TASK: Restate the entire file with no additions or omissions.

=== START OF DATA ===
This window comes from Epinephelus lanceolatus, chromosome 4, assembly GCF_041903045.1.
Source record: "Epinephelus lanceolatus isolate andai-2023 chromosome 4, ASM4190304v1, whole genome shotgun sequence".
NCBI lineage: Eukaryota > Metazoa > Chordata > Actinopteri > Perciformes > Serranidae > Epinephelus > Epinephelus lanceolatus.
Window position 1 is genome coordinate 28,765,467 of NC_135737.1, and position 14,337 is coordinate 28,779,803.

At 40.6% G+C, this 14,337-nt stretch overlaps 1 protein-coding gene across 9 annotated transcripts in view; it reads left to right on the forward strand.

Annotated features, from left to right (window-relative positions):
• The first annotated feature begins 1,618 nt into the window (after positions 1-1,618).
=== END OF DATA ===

This window comes from Epinephelus lanceolatus, chromosome 4, assembly GCF_041903045.1.
Source record: "Epinephelus lanceolatus isolate andai-2023 chromosome 4, ASM4190304v1, whole genome shotgun sequence".
NCBI lineage: Eukaryota > Metazoa > Chordata > Actinopteri > Perciformes > Serranidae > Epinephelus > Epinephelus lanceolatus.
Window position 1 is genome coordinate 28,765,467 of NC_135737.1, and position 14,337 is coordinate 28,779,803.

At 40.6% G+C, this 14,337-nt stretch overlaps 1 protein-coding gene across 9 annotated transcripts in view; it reads left to right on the forward strand.

Annotated features, from left to right (window-relative positions):
• The first annotated feature begins 1,618 nt into the window (after positions 1-1,618).